Josephine Watterson, director of fundraising and communications for the More Smiles Appeal, said: "We are exceptionally grateful to the public who have given so generously to the More Smiles Appeal. Their donations will help save many lives in the future. But we are only half-way there and we will be continuing our efforts to secure the support we need to reach our target. There are so many ways to get involved and over the summer there will be a series of public events where people can make a donation. Every penny can make a difference."

There are five general children's intensive care units in London and 25 in the UK.

To find out more about the St Mary's Hospital More Smiles Appeal, visit www.moresmiles.org.uk

05/08/16: Blog: We need to show why NHS charities are crucial to the nation's health

blogThe charity's communications manager Bevis Man recently wrote a blog piece for the Trust's website about why NHS charities matter.

Did you know that NHS charities contribute an additional £321 million of funding to hospitals and trusts across the UK every year? It's a huge amount, and it's down to these charities to tell the public the impact they have on hospitals and on patients.

Read more about the importance of NHS charities and why we ought to work closer together when it comes to showing our impact here

03/08/16: Paddington Bear author meets young St Mary's Hospital patients

IMG 2183Children at St Mary's Hospital have been treated to a visit from Paddington Bear author Michael Bond CBE.

The 90-year-old and his wife visited the hospital in Paddington to donate dozens of his books to the hospital and sign copies for some of the children to take home.

He also answered questions from the young patients and they discovered that, like his much-loved character, he is a huge fan of marmalade and has it on his toast every morning.

Mr Bond said: "It has been brilliant to meet the children and see them enjoying my books. I never could have imagined that Paddington would be enjoyed for so many generations when I first started writing them and it is marvellous to see that he is still so loved.

"I really enjoyed the film adaptation - we went to see it in the cinema three times. It couldn't have been any better."

The children also found out that the character is named after Mr Bond's favourite station before a play specialist at the hospital read to the crowd from one of the books.

The event on Friday (29 July) was organised by Imperial College Healthcare Charity, which raises money for equipment, research and projects in the children's department at St Mary's Hospital. The charity supports wards and departments across the five hospitals of Imperial College Healthcare NHS Trust.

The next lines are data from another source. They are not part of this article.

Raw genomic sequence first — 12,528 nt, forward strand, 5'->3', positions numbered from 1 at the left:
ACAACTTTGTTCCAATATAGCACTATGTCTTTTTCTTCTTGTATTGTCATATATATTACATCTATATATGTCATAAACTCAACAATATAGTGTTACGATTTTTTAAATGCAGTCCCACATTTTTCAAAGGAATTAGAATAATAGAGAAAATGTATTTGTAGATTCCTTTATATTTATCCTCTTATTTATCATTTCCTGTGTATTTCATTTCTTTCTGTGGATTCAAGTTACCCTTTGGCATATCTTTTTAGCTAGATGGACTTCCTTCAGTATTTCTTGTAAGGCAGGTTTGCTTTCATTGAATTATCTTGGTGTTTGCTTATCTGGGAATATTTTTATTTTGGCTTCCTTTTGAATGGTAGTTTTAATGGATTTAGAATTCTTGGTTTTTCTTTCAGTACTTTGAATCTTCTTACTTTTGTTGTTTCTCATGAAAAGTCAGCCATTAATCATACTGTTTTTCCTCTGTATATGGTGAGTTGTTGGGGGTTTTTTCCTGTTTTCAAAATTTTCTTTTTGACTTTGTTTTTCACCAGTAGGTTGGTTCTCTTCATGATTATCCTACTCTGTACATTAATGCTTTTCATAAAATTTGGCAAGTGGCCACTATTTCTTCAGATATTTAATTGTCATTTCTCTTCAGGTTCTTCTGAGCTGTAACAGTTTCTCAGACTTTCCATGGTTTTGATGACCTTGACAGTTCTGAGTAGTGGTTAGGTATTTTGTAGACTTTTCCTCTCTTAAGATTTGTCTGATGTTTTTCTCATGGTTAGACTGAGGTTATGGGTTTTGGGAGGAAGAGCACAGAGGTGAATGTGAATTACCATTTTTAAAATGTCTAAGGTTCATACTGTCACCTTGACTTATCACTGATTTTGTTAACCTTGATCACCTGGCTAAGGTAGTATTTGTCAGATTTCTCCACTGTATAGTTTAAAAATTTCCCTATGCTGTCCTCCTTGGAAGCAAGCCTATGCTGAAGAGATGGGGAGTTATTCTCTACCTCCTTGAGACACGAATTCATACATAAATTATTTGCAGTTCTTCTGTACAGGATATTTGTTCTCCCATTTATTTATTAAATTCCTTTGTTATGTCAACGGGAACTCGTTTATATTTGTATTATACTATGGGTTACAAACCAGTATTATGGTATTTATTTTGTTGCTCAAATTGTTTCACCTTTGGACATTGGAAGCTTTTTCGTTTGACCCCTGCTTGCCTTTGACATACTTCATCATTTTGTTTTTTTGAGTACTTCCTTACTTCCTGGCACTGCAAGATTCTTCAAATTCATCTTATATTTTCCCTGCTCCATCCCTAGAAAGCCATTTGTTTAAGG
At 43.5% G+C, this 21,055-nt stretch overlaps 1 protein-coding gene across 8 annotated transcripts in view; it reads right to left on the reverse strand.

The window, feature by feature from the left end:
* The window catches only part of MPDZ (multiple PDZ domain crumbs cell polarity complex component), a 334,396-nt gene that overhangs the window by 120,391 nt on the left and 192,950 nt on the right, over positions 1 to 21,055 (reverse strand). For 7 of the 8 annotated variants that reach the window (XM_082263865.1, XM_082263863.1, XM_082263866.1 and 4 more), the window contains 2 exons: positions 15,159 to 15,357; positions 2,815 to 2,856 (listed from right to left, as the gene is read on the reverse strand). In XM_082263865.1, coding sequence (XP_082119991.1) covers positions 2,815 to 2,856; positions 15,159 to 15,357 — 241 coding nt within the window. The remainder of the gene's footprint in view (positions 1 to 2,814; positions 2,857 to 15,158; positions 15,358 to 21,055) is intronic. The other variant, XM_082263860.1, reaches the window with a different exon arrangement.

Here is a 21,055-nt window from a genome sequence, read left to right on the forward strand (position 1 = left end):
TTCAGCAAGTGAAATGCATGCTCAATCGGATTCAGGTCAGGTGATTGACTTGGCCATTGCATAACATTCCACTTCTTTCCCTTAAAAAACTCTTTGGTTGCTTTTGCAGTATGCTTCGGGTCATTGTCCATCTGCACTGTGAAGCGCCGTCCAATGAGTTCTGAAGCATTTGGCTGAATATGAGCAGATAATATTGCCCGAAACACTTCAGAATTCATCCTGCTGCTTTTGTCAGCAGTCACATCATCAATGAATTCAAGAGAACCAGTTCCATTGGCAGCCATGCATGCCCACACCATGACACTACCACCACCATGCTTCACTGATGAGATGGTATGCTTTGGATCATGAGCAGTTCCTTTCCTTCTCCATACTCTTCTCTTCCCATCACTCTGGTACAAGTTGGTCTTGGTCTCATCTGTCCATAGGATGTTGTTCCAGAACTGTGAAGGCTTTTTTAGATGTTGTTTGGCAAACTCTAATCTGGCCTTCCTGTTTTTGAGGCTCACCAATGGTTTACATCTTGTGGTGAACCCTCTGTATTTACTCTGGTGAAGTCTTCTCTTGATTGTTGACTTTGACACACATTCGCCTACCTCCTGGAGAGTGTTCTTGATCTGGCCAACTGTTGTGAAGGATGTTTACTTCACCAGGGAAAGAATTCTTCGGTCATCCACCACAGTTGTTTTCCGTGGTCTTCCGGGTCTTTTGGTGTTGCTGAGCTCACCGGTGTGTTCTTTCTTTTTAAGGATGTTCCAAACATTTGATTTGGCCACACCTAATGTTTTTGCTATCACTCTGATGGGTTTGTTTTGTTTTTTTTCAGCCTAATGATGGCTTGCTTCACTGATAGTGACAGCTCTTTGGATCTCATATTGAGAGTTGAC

Josephine Watterson, the charity's fundraising and communications director, said: "The children were so excited to meet Mr Bond and it was wonderful to see so many smiling faces. We would like to say a huge thank you to him and his wife for taking the time to visit us and donate the books. Their support means so much to everyone at St Mary's Hospital."

01/08/16: RideLondon cyclists raise more than £8,000

RideLondon picPedal power has helped to raise more than £8,000 for wards and departments across the Trust.

A team of 16 riders took part in Prudential RideLondon – Surrey 100 last weekend, and a special shout out goes to Richard Potter who completed the 100-mile course in just four hours and 36 minutes. 

Some of the charity's riders were raising money for the More Smiles Appeal, which looks to raise at least £2 million for the redevelopment and expansion of the children’s intensive care unit at St Mary’s Hospital. Others took part for the development of the major trauma centre at St Mary’s which will help improve the rehabilitation patient experience. 

Laura Watts, head of community and events fundraising at the charity, said: “With a combined total of 1592 miles between them, we think this is an amazing achievement. We’re really proud of our riders who completed such an incredible challenge and raised a fantastic amount for the charity.” 

The riders looked the part in their special Imperial College Healthcare Charity tops, and even got their 15 seconds of fame on the BBC. You can view the clip (at about 5:50) by clicking here.

If you’d like to take part in something amazing while supporting a specific ward or department at the Trust, click here.